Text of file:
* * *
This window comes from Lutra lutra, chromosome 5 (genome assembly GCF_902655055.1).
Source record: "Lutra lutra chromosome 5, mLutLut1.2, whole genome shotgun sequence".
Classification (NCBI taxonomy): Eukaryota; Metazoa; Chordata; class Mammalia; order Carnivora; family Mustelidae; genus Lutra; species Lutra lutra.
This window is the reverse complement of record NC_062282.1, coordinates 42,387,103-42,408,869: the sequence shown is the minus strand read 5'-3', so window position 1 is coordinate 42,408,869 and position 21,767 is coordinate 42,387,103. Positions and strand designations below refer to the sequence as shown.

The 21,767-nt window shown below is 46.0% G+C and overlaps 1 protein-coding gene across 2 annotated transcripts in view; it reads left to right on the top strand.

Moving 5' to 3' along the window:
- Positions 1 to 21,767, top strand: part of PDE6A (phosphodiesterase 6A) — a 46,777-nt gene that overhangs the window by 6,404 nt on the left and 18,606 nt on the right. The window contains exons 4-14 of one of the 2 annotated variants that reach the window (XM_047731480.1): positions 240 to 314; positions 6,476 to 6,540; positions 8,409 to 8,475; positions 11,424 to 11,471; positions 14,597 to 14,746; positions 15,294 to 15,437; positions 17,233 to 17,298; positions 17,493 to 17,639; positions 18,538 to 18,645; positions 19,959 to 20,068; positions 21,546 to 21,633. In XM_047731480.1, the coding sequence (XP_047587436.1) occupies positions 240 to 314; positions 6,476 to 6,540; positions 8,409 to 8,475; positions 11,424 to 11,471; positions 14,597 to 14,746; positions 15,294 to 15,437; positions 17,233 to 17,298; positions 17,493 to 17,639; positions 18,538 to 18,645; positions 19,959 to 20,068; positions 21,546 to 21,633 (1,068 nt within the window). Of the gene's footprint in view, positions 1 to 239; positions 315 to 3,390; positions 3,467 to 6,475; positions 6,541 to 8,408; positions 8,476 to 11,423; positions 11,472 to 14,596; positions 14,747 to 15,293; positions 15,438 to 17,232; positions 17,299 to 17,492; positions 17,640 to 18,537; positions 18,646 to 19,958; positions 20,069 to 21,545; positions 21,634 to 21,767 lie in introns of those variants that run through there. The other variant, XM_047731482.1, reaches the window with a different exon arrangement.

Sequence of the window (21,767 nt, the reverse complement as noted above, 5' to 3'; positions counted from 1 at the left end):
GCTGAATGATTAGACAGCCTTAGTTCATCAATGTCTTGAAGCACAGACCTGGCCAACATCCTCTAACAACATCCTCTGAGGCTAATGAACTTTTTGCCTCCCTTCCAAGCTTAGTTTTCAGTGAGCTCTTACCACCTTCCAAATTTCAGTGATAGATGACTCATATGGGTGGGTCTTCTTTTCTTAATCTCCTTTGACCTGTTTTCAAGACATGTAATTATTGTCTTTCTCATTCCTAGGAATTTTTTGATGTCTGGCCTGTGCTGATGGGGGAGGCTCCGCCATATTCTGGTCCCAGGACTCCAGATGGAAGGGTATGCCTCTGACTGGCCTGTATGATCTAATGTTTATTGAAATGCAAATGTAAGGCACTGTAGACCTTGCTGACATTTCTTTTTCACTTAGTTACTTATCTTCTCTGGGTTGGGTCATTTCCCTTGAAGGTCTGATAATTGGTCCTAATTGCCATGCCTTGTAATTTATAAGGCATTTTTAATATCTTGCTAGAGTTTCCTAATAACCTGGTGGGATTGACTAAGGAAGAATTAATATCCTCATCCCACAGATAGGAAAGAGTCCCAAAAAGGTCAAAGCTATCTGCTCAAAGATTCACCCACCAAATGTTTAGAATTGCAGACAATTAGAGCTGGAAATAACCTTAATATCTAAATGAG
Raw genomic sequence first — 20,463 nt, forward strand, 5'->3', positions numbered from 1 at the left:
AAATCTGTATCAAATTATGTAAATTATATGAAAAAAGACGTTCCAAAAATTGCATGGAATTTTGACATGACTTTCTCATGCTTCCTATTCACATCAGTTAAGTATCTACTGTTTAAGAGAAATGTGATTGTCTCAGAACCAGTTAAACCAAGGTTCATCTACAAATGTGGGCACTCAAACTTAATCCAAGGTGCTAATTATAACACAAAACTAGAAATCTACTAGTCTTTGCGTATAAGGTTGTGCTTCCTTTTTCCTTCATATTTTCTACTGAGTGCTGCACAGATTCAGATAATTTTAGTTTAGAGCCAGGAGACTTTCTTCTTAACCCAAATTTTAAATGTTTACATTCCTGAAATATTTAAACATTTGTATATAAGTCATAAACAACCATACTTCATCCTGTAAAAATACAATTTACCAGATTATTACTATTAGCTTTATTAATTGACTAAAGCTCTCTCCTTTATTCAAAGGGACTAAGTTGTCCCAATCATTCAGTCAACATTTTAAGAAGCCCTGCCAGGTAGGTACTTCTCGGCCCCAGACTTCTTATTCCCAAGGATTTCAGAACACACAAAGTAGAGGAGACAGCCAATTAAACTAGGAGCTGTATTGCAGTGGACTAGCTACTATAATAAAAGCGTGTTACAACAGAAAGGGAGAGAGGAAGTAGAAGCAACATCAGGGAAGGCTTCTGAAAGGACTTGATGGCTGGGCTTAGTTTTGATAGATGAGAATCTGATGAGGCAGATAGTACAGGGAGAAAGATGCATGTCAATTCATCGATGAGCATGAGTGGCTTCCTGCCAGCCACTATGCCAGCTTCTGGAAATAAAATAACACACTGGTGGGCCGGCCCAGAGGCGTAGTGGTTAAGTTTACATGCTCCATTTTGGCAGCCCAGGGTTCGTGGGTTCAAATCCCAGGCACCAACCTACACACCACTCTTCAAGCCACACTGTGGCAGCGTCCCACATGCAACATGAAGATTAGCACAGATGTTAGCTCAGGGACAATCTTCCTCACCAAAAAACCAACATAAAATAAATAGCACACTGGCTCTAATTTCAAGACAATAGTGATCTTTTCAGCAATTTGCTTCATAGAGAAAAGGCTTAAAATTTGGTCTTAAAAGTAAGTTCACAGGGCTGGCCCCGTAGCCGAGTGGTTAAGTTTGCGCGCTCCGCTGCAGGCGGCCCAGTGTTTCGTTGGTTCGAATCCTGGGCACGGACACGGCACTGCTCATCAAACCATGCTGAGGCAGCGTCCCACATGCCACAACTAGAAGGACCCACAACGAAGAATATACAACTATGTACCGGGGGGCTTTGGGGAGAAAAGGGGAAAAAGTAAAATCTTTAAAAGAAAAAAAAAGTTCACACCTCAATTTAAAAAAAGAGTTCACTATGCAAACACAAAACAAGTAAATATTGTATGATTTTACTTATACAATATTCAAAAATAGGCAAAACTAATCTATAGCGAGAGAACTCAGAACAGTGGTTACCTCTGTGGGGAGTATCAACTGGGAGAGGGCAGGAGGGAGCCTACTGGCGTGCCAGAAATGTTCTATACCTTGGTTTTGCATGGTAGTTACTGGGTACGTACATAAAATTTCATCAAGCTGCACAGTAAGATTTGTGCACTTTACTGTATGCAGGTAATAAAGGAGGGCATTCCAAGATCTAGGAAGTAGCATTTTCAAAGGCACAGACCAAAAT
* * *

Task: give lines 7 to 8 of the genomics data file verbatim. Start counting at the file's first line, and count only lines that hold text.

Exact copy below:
- Positions 1 to 21,767, top strand: part of PDE6A (phosphodiesterase 6A) — a 46,777-nt gene that overhangs the window by 6,404 nt on the left and 18,606 nt on the right. The window contains exons 4-14 of one of the 2 annotated variants that reach the window (XM_047731480.1): positions 240 to 314; positions 6,476 to 6,540; positions 8,409 to 8,475; positions 11,424 to 11,471; positions 14,597 to 14,746; positions 15,294 to 15,437; positions 17,233 to 17,298; positions 17,493 to 17,639; positions 18,538 to 18,645; positions 19,959 to 20,068; positions 21,546 to 21,633. In XM_047731480.1, the coding sequence (XP_047587436.1) occupies positions 240 to 314; positions 6,476 to 6,540; positions 8,409 to 8,475; positions 11,424 to 11,471; positions 14,597 to 14,746; positions 15,294 to 15,437; positions 17,233 to 17,298; positions 17,493 to 17,639; positions 18,538 to 18,645; positions 19,959 to 20,068; positions 21,546 to 21,633 (1,068 nt within the window). Of the gene's footprint in view, positions 1 to 239; positions 315 to 3,390; positions 3,467 to 6,475; positions 6,541 to 8,408; positions 8,476 to 11,423; positions 11,472 to 14,596; positions 14,747 to 15,293; positions 15,438 to 17,232; positions 17,299 to 17,492; positions 17,640 to 18,537; positions 18,646 to 19,958; positions 20,069 to 21,545; positions 21,634 to 21,767 lie in introns of those variants that run through there. The other variant, XM_047731482.1, reaches the window with a different exon arrangement.

Sequence of the window (21,767 nt, the reverse complement as noted above, 5' to 3'; positions counted from 1 at the left end):